Iran and UAE in ASIA NOW
Another main event for Middle Eastern art during the Paris art week was the 8th Edition of ASIA NOW, which presented artists and sculptors from the Middle East to Southeast Asia. This year’s theme was Feux de Joie (Flames of Joy). The main idea was to create a sense of community through a collective artistic experience.
“We were here last year and we can see how the art scene has grown,” said an assistant at Etemad Gallery in Tehran. “It is very nice to see so many Iranian artists as well as so many Asian artists. We brought seven Iranian artists to present a broad picture of art in the country. They all worked in different media,’ and they are of all ages, and they go from paintings. all the way to being abstract.”
He noted that one of his most appreciated paintings among those presented was “Untitled” by the Iranian artist Hiva Alizadeh, which is an installation created in 2022 and made of synthetic hair. Given what is currently happening in Iran, this was viewed by the guests of the festival as a strong statement.
Presenting a variety of different artists was also the strategy of O Gallery in Tehran. “It’s the first time we’ve shown ASIA NOW, and we’ve gotten great feedback from visitors,” the rep told me. It featured six artists, three women and three men. “For this fair, we showed mainly abstract and figurative artists. Most of them are in the emerging stage, from their early 20s to the years of see the latest 30s by age. It is very important for us to discover new artists and introduce them to the mainstream market, but to help the program here we have also presented some artists who are already known. “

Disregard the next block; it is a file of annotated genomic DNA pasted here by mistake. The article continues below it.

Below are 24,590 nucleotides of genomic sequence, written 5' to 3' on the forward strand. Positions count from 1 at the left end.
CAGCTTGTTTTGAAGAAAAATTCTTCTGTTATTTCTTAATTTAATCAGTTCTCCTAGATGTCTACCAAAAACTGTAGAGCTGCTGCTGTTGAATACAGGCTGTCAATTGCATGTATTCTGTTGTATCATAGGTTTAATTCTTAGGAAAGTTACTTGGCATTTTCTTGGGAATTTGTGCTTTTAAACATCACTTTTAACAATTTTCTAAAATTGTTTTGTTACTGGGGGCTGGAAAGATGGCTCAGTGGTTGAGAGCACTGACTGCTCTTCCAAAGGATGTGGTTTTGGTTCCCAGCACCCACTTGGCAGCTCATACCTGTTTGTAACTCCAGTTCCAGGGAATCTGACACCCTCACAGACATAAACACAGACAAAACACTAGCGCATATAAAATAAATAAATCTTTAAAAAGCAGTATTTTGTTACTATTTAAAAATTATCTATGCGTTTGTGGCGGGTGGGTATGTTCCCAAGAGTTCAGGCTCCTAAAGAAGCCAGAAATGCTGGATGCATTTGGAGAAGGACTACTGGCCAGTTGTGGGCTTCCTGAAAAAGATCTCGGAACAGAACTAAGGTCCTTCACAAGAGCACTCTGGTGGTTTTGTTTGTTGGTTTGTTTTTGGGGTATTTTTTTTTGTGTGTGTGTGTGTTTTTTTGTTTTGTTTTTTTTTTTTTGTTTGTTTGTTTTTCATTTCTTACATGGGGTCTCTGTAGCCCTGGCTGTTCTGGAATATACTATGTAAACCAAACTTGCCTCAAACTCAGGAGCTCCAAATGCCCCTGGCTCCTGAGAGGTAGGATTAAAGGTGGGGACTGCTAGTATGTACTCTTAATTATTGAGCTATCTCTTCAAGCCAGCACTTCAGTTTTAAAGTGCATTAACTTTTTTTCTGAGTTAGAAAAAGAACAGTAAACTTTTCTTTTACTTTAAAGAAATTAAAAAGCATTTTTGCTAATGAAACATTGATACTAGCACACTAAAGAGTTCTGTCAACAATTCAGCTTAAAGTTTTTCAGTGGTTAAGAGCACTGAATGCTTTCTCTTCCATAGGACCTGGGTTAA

ASIA NOW’s CMS collection, which aims to launch young artists, has featured a Syrian artist, Anas Albraehe, who lives in Lebanon. He presents with extreme sensitivity and humanity the different topics he approaches, through painting and poetry. One of the three collectors explained: “It is an oriental thing to describe these two types of art. “His pictures are a metaphor for the mental state of the mind. In his subjects, he seeks to capture the vulnerability and dignity of people.” Albraehe’s paintings are warm, bright, and intimate.